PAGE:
Aaron Ball, a Member at Gray Reed & McGraw, was quoted in the article "Frac bill bent on hurting both operators and service companies" in E&P Magazine. Aaron said US-based gas producers are right to be anxious about passage of the legislation. “We represent independent oil and gas producers,” Aaron said. “The IPAA [Independent Petroleum Association of America] and others predict this bill’s passage would add to producers’ costs, slow time to market, and decrease the overall supply of natural gas. This will be particularly harmful to small- and medium-sized producers.”
Aaron's practice is concentrated in the manufacturing and oil & gas industries. Aaron structures, negotiates and manages complex business transactions such as acquisitions and the planning and organization of business ventures. These transactions frequently involve corporate and tax planning issues in many different countries. Aaron is experienced in working with foreign counsel and other professional advisors to plan sophisticated transactions and business structures such as holding companies, joint ventures, and other commercial arrangements. In, addition to his admissions to practice in numerous U.S. jurisdictions, Aaron is also admitted to the Law Society of England and Wales as a Solicitor. Aaron often serves as outside general counsel to his clients, advising them on a wide range of matters as an integral part of the management team. Aaron provides services to numerous businesses including oil & gas exploration companies, oil field services companies, oilfield parts and equipment manufacturers, oil & gas syndicators and investment funds, and the leading technology standards organization to the oil & gas industry.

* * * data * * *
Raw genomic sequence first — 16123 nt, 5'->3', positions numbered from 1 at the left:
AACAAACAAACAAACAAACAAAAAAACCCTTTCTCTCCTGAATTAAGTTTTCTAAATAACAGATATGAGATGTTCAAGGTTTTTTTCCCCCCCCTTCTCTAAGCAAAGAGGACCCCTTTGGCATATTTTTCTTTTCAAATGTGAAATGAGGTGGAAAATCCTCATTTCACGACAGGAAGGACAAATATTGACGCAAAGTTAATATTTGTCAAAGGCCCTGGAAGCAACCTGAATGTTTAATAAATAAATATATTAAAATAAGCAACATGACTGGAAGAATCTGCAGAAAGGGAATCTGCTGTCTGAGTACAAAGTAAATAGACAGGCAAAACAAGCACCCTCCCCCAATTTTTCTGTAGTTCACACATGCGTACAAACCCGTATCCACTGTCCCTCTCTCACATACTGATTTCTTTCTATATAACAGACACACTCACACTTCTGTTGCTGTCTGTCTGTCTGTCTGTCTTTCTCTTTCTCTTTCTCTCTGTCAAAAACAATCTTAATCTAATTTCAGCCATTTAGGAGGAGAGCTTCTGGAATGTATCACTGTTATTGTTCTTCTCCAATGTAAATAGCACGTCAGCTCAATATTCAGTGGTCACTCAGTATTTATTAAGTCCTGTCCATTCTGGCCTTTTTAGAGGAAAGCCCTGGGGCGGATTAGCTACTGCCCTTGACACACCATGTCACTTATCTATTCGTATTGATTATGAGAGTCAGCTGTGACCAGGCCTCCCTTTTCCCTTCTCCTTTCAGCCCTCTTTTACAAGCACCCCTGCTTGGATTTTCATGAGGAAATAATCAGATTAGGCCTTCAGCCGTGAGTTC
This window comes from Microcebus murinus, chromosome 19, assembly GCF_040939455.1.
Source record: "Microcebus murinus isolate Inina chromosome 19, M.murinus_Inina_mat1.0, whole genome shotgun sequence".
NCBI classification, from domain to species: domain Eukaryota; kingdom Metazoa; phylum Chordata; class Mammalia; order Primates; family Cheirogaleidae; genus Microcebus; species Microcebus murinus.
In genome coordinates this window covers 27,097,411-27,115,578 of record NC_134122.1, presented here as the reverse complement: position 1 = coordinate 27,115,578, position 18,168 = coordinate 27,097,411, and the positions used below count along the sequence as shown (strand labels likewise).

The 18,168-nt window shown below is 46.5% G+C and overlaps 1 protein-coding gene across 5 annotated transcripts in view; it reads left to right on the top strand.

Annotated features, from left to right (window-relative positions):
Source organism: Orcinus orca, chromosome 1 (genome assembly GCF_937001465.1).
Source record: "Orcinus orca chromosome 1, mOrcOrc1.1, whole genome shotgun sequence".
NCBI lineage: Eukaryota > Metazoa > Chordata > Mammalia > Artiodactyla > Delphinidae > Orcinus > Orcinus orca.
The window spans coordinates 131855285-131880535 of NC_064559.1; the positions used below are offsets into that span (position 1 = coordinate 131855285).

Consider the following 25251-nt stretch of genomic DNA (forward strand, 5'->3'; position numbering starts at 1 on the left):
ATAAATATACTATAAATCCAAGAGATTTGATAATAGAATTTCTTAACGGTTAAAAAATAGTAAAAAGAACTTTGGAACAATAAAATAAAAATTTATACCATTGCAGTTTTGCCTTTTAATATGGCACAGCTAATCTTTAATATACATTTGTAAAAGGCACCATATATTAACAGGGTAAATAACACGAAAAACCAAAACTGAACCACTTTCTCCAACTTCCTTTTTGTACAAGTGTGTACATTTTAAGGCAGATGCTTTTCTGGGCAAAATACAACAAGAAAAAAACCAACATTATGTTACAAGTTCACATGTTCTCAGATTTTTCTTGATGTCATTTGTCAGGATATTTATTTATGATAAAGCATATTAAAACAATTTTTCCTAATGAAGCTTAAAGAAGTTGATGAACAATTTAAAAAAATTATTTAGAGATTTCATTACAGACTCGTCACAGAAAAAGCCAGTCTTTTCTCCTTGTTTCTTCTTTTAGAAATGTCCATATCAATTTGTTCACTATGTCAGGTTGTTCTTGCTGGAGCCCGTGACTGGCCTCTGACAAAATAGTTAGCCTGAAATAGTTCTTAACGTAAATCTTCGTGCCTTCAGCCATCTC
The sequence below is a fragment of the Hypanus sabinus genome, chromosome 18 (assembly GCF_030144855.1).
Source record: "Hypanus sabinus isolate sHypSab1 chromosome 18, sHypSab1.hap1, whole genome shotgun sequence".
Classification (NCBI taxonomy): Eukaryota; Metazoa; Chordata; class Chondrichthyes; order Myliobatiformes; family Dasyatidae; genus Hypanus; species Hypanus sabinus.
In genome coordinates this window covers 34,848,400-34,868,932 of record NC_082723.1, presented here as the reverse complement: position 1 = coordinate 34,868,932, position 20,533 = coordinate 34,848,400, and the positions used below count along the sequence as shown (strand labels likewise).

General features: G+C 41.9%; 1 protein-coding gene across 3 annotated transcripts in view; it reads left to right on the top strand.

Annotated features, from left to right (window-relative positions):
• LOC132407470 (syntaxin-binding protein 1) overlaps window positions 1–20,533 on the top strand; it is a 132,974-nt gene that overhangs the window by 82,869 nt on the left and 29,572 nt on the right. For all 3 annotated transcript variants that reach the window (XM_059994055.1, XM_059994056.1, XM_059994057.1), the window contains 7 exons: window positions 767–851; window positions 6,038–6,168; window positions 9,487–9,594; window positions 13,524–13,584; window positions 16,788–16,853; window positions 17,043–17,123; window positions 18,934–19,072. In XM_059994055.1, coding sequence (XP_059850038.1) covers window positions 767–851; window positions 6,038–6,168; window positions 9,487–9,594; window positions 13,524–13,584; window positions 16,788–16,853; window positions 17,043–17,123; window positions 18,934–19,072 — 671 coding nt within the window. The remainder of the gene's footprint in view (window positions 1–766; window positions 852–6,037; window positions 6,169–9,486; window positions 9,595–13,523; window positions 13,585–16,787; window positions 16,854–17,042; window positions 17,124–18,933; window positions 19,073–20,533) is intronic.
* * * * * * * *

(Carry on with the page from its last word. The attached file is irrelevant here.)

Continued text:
Frac Bill Bent on Hurting Both Operators and Service Companies
The IPAA [Independent Petroleum Association of America] and others predict this bill's passage would add to producers' costs, slow time to market, and decrease the overall supply of natural gas. This will be particularly harmful to small- and medium-sized producers.
Article By Kevin Parker - Senior Editor
Published Jul 1, 2009
A bill recently introduced into both the US House of Representatives and the US Senate, known as the Fracturing Responsibility and Awareness of Chemicals (FRAC) Act, seeks to repeal the exemption in the 2005 clarification of the Safe Drinking Water Act that placed fracturing fluids outside the regulatory purview of the Environmental Protection Agency (EPA) and the bill’s underground injection control (UIC) program.
Aaron Ball, an attorney with Gray, Reed & McGraw in Houston, said that US-based gas producers are right to be anxious about passage of the legislation.